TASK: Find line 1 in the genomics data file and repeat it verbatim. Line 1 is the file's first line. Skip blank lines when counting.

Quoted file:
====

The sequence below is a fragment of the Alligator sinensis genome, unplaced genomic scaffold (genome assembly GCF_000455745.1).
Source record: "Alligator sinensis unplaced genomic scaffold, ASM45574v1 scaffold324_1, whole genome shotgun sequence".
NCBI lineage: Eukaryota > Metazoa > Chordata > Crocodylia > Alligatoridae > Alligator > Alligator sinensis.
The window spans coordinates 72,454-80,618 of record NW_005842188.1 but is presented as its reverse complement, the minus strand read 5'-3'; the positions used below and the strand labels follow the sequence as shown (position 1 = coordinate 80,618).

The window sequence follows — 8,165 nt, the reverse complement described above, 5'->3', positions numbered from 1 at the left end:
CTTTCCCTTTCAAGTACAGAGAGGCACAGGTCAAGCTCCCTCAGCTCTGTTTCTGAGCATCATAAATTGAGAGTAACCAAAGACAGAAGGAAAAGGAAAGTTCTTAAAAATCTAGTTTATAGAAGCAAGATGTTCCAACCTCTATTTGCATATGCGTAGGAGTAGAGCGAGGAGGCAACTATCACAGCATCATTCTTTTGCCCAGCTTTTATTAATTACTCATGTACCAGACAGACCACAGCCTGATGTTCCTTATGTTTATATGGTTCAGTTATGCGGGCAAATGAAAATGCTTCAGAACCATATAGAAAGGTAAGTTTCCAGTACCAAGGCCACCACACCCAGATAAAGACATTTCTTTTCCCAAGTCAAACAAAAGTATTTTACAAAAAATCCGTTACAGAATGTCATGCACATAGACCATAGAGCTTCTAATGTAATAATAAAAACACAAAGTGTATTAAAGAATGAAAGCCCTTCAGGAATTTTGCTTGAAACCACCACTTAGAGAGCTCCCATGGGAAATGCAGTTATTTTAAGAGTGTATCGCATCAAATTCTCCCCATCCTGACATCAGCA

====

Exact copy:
The sequence below is a fragment of the Alligator sinensis genome, unplaced genomic scaffold (genome assembly GCF_000455745.1).